What helps make my list of best golf courses? An unbeatable setting

GOLF recently unveiled its Top 100 Courses in the World, which included all the well-known iconic gems like Augusta National, Cypress Point, St. Andrews and, well, you get the picture. But there’s more than one way to make a list, so here’s ours! Over the next month, GOLF staffers will take their turn creating their own ranking, but not of the best courses in the world — the best courses they’ve played. Enjoy, and if you haven’t made the time to create your own list to dissect and look back on, now’s the time to get started.

My top 10: Sean Zak

Everyone loves a list! That is until you have to create one on your own. That’s when things get tough. Are the Streamsong courses some of the 10 best I’ve ever played? How about that gorgeous day on the quirky Claremont Country Club? Is that one of my 10 best?

This ranking stuff is more difficult than it appears, so kudos to our Top 100 Raters. They’re the brains behind this beautiful ranking. As for me, I rated my own list of courses on three very subjective criteria:

1. How you are treated there
2. The golf setting/vibe
3. The brilliance of the design

Can you beat the golf setting that is the Old Course? No chance. But does Pine Valley have a better collection of golf holes? Yes, undoubtedly. The composite of those three things is tucked away somewhere in my mind, the results of which can be seen generically below. My regards to Sleepy Hollow, Streamsong, Torrey Pines and Erin Hills, who all just missed the cut.

1. Pine Valley

I’m convinced there is no better group of 18 holes, from the first tee to the 18th green. Shocker! This is one of those things you only understand after playing. The 8th hole is so damn simple and yet so damn difficult. Same with the 10th. And the 3rd. And the 12th. You get the point. Everything is a challenge, and if you handle that challenge, you’ll have accomplished something that felt so simple in form. I haven’t seen a golf course like it.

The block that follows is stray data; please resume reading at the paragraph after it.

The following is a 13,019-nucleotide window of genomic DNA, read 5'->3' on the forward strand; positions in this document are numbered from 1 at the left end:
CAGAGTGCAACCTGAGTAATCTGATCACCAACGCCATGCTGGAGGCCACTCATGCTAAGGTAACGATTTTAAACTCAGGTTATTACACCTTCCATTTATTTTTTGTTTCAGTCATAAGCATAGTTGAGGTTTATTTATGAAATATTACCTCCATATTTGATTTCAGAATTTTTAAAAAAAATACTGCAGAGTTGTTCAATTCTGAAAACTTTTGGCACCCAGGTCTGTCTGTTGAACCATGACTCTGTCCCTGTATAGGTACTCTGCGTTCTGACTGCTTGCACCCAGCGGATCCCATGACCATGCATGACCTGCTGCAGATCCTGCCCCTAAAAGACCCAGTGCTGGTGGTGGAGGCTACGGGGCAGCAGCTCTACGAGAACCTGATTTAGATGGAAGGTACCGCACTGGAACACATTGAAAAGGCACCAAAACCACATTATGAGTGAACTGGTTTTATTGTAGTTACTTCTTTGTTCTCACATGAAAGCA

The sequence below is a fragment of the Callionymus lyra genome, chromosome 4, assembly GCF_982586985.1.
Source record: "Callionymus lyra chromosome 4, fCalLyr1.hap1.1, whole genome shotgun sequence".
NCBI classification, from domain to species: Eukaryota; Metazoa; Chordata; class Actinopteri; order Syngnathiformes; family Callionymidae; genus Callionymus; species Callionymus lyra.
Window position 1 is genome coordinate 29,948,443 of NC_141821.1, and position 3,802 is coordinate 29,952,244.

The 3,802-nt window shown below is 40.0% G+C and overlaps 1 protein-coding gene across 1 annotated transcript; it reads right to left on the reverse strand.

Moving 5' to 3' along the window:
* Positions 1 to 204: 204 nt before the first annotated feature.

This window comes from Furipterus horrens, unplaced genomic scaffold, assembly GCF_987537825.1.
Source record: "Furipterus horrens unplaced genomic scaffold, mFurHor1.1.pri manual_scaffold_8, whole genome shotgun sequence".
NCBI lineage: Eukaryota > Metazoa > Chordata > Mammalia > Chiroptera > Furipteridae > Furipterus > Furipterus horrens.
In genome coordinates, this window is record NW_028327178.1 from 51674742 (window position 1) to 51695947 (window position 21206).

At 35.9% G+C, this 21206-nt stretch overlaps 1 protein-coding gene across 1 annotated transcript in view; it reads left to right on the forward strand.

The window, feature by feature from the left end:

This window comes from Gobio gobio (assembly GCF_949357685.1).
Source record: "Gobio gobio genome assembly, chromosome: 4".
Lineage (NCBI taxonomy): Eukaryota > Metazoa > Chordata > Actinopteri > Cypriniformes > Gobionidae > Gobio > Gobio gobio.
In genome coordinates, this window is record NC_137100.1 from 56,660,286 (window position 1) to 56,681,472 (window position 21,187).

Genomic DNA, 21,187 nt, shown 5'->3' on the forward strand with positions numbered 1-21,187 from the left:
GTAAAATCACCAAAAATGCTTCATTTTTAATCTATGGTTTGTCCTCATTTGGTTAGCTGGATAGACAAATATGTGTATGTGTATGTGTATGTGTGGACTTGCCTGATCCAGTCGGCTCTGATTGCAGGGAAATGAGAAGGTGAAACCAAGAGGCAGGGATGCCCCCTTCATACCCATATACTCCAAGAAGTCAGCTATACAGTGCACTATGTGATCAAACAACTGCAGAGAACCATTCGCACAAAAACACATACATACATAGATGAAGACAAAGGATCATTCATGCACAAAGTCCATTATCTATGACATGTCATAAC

2. St. Andrews Old Course

T2. Pinehurst No. 2

This is more of a compliment for Pinehurst than an appreciation for St. Andrews. (I just couldn’t bring myself to rank the Old Course no. 3. Couldn’t do it.) Simply put, Pinehurst employs some of the best caddies in the world, most of which make you feel like your 2:15 p.m. tee time is just as important as Martin Kaymer’s during the 2014 U.S. Open. That vibe, coupled with the porch overlooking 18, matches the similarly brilliant finish at St. Andrews. Usually the 18th hole feels like a reprieve — no more bogeys! — but all I wanted to do at St. Andrews and Pinehurst was grab a beer and pull a chair up to the green and watch others finish.

4. Morfontaine

The setting at Morfontaine is as quaint and quiet as can be. On a Monday in September, there may have been 20 golfers on the property. For “the Augusta National of France,” as it’s commonly hailed, that might make sense. Where I might normally dislike that exclusivity, the silence was magnificent.

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